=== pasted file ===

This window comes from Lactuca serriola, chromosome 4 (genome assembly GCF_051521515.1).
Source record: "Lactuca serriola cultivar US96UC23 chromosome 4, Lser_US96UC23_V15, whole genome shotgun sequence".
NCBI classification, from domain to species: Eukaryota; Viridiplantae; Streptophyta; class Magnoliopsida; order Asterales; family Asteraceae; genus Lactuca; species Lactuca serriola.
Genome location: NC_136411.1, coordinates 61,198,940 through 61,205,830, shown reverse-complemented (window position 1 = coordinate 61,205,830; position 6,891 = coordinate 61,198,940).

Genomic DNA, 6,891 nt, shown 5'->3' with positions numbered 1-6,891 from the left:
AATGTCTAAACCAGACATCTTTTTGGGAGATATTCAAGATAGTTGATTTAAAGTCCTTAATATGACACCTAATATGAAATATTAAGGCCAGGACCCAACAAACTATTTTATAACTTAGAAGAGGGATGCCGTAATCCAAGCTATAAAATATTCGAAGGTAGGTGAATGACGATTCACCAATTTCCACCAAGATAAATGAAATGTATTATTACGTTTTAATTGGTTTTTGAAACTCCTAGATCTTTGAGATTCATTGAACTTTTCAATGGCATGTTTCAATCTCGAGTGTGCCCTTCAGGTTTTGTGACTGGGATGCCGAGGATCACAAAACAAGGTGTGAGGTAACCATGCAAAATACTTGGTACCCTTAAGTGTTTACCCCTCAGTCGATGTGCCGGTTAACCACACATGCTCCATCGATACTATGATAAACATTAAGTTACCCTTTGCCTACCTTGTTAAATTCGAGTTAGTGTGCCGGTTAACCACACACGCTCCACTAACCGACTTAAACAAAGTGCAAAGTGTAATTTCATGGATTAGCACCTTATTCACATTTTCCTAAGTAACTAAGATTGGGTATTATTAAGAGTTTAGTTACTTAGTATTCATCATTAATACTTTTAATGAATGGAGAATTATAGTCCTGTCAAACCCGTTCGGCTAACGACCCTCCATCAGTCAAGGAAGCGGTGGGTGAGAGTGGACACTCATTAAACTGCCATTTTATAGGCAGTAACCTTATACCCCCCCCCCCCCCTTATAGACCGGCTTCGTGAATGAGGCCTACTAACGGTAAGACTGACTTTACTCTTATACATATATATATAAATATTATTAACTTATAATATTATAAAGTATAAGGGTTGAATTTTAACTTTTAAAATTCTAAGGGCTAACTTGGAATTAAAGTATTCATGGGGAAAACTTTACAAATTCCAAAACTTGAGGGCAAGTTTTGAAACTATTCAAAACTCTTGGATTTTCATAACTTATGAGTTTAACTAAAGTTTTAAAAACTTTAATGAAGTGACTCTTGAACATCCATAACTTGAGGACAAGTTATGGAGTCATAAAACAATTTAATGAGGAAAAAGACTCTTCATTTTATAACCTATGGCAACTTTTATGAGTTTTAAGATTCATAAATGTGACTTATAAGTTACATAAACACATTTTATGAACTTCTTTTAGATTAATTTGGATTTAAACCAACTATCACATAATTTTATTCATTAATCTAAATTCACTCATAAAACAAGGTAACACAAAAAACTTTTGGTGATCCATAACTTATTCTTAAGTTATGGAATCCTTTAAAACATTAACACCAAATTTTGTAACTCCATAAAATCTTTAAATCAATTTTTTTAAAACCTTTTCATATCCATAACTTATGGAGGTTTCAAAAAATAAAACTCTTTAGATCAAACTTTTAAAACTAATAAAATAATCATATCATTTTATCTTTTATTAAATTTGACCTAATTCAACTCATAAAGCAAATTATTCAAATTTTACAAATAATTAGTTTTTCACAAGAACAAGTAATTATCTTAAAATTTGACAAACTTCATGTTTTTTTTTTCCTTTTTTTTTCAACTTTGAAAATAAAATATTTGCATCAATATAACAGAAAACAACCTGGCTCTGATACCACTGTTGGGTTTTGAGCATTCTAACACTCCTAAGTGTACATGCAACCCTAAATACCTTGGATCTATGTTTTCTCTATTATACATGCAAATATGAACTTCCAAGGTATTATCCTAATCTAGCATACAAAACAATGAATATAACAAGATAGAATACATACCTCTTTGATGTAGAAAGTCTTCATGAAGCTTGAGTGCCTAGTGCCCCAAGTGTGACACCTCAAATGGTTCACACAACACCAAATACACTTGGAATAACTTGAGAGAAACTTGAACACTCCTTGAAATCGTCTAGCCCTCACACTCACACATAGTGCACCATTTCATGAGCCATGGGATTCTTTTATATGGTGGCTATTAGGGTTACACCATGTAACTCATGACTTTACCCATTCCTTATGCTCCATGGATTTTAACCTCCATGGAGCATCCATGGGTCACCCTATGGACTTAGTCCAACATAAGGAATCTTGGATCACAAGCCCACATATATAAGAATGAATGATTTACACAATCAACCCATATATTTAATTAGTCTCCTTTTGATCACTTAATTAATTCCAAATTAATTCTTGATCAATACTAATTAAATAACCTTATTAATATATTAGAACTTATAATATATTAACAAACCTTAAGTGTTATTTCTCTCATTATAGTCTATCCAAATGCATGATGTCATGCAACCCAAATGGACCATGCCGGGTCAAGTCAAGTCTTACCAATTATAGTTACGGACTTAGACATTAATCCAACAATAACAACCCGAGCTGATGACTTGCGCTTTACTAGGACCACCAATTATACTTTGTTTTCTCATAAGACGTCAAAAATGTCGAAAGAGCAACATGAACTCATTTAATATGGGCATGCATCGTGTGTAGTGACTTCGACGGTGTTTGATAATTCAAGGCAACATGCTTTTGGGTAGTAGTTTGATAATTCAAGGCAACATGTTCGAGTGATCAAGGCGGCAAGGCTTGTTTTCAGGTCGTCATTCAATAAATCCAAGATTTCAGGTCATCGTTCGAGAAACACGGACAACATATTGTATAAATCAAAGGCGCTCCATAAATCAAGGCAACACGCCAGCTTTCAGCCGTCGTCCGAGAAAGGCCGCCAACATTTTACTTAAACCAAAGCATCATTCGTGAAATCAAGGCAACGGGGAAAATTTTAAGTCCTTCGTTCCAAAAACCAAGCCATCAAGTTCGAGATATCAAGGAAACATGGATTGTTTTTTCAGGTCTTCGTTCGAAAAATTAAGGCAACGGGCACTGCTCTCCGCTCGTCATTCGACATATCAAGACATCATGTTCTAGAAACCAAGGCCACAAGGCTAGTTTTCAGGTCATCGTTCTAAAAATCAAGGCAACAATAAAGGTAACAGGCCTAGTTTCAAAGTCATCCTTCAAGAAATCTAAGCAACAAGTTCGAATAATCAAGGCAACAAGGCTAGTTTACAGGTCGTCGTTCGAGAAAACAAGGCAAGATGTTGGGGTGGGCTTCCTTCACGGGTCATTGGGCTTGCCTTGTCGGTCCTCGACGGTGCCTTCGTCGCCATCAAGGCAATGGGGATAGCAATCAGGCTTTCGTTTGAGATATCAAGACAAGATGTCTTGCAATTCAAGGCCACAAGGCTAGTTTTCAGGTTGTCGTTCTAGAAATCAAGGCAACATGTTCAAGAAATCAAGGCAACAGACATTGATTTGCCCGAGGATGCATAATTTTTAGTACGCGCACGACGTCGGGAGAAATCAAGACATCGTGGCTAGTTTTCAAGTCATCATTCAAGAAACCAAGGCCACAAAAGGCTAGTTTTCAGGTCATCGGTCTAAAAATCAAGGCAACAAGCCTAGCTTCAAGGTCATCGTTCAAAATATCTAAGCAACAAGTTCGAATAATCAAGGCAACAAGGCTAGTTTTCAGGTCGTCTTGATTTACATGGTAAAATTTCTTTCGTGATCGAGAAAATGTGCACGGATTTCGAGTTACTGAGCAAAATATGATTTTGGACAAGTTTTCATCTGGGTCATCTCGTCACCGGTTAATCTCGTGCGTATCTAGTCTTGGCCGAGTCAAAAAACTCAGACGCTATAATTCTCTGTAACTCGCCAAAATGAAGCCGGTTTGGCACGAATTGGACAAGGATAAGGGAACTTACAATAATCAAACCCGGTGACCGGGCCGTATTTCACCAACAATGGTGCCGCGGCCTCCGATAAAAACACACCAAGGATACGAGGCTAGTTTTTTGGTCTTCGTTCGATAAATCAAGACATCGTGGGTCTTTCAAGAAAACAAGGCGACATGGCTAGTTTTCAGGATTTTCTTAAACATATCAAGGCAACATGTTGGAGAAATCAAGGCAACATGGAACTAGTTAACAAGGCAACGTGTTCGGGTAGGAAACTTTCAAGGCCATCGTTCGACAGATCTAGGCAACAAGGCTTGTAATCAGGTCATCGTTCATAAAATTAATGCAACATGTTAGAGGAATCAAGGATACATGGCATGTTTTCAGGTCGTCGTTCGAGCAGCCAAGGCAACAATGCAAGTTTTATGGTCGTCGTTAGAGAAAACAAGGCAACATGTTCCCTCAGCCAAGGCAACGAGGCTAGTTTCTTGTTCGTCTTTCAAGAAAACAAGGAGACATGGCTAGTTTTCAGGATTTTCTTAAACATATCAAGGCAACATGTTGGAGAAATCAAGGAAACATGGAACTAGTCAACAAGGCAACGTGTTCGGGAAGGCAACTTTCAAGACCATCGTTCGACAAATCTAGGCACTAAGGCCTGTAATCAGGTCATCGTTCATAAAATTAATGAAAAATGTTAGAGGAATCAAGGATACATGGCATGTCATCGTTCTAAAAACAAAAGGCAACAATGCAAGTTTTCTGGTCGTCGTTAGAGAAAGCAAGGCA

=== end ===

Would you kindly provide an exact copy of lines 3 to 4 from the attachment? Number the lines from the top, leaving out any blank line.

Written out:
NCBI classification, from domain to species: Eukaryota; Viridiplantae; Streptophyta; class Magnoliopsida; order Asterales; family Asteraceae; genus Lactuca; species Lactuca serriola.
Genome location: NC_136411.1, coordinates 61,198,940 through 61,205,830, shown reverse-complemented (window position 1 = coordinate 61,205,830; position 6,891 = coordinate 61,198,940).